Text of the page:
Like most towns, Barmouth has a rich and colourful history. Its maritime traditions, Victorian heyday and then through to its popularity as a British seaside resort have all helped to create the town we love today.

Ty Gwyn is generally regarded as the oldest building in Barmouth. It was listed as one of four houses recorded in a survey of Creeks and Ports commissioned by Queen Elizabeth I in 1565.

In around 1470 it was designed to be a safe house for communications with the Earl of Pembroke, Jasper Tudor and his nephew, the future King Henry VII. They were planning an invasion of England and Ty Gwyn's location was more suitable than Cors Y Gedol. After all, they may suddenly need to escape via the sea.

Ty Gwyn Maritime Museum and Davy Joines' Locker

Ty Gwyn was restored in the 1980s with the emphasis on preserving its original appearance and today it is home to the a cafe on the ground floor (Davy Jones' Locker) and the Maritime Museum on the first floor.

Opened in 1999, it features historical articles and photographs of Barmouth as a port and the historical background to the building itself. It also houses 'treasure' discovered by Glaslyn Aqua Club.

In the late 1970s divers from Glaslyn found the wrecks of (possibly) two ships - one on top of another - just off the coast of the village of Dyffryn Ardudwy. Researchers believe that the ships foundered on the notorious St Patrick's causeway.

As well as a bronze bell dated 1677, divers found pure white marble thought to have originated from the Cararra quarries on Northern Italy. Some believe this marble was destined for London and St Pauls which was being restored after the Great Fire.

For more fascinating information and artefacts from the wreck, and much, much more, make sure you visit this museum.
Location: on the harbour, above Davy Jones' Locker.

Ty Crwn or The Round House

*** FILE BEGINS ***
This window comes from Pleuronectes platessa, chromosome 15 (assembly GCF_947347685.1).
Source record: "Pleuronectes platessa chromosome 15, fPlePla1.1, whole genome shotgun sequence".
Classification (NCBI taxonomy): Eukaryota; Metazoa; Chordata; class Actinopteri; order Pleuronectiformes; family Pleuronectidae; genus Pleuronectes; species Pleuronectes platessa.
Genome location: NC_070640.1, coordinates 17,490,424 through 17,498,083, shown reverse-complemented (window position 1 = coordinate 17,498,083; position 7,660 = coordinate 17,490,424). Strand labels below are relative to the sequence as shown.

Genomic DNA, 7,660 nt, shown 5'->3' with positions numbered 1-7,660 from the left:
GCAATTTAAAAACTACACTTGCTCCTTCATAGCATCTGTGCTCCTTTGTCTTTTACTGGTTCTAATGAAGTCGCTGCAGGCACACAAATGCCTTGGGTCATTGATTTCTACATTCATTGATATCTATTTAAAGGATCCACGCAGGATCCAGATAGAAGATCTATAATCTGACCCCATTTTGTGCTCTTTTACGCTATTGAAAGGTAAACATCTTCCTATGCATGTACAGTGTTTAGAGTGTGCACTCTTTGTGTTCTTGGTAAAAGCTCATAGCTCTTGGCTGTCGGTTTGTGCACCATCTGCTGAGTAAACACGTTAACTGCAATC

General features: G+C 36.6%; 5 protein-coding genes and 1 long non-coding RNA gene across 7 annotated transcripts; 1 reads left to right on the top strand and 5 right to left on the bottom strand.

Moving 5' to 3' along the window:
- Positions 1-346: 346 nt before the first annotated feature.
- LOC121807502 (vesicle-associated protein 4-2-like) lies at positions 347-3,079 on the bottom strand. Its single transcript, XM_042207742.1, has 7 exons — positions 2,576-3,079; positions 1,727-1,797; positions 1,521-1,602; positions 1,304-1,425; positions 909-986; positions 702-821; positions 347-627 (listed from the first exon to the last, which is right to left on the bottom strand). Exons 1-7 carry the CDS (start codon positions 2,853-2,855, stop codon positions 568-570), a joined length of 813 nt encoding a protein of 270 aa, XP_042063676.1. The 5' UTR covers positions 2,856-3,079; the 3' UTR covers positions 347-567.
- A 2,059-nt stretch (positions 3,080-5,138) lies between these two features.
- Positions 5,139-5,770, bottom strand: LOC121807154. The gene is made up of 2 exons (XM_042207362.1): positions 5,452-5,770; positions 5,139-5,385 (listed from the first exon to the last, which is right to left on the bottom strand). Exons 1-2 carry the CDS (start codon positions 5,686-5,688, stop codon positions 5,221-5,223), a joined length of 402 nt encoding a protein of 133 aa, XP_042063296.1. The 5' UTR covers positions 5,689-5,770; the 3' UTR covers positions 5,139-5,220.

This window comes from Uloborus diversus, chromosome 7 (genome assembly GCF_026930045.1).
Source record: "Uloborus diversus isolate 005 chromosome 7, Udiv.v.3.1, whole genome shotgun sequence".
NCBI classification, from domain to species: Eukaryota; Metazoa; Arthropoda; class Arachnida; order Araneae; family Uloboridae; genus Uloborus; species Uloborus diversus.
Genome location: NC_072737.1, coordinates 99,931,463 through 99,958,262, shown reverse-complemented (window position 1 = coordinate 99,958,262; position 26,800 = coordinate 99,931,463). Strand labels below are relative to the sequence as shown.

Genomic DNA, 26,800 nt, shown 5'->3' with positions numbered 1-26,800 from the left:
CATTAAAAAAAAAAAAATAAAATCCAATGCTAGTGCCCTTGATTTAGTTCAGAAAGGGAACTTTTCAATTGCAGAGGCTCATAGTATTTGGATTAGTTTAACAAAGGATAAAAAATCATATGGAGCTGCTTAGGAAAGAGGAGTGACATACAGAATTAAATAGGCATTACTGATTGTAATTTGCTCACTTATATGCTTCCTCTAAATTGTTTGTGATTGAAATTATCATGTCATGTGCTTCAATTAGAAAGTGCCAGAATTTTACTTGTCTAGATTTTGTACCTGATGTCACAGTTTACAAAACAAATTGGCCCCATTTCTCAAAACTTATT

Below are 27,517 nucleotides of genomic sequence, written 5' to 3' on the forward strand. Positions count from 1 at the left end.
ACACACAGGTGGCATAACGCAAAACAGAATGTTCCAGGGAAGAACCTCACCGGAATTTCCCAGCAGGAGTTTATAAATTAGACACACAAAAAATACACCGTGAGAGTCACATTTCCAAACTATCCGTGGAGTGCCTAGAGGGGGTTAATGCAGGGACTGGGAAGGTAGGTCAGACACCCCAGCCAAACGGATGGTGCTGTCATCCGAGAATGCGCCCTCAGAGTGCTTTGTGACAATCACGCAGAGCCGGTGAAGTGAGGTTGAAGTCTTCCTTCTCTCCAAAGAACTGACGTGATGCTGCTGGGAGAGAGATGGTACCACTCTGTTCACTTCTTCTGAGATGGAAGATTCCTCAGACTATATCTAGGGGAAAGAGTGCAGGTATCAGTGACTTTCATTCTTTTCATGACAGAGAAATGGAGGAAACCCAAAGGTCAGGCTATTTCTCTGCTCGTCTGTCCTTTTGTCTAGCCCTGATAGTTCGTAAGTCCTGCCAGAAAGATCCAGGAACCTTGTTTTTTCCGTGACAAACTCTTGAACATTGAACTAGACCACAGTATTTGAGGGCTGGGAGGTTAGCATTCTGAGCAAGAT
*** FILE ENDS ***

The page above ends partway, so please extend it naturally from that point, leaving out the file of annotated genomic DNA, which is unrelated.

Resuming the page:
On the 21st October 1830, the freeholders and principals of Barmouth town held a meeting at the Cors-Y-Gedol Arms.

They were concerned that, as Barmouth became a busier seaport with an ever increasing number of visiting ships and their crews, more and more incidents of disorderly behaviour were occurring.

By the end of the meeting they had decided to build the Round House in which any drunkards could be detained until they were sober and the local court was sitting.

The building was completed in 1834. It consisted of two individual cells - one for women and one for men - with an external door for each.

Location: near the harbour, behind Ty Gwyn.



Barmouth History and Places of Interest

Like most towns, Barmouth has many buildings with an interesting historical story.

With its maritime background, and more recent popularity as a Victorian holiday resort, the town and its buildings reflect their influences from centuries past.

Barmouth Bridge circa 1890

Barmouth bridge circa 1890

We have put together some highlights to the more noteworthy places of interest. However, more detail can be provided by a book written by ourselves, the compilers of this website.

Discover Barmouth is a guide to Barmouth town and the very local area. It was written by ourselves, Owena and John, around 10 years ago and was very popular at the time of publication as there was no other guide to the local area.

We still have some copies left. If you would like to purchase one, call in at our shop, Luvit, on Barmouth high street (google maps) (Luvit website).

Most of the content for the following places of interest have been summarised from Discover Barmouth.

Joomla templates by a4joomla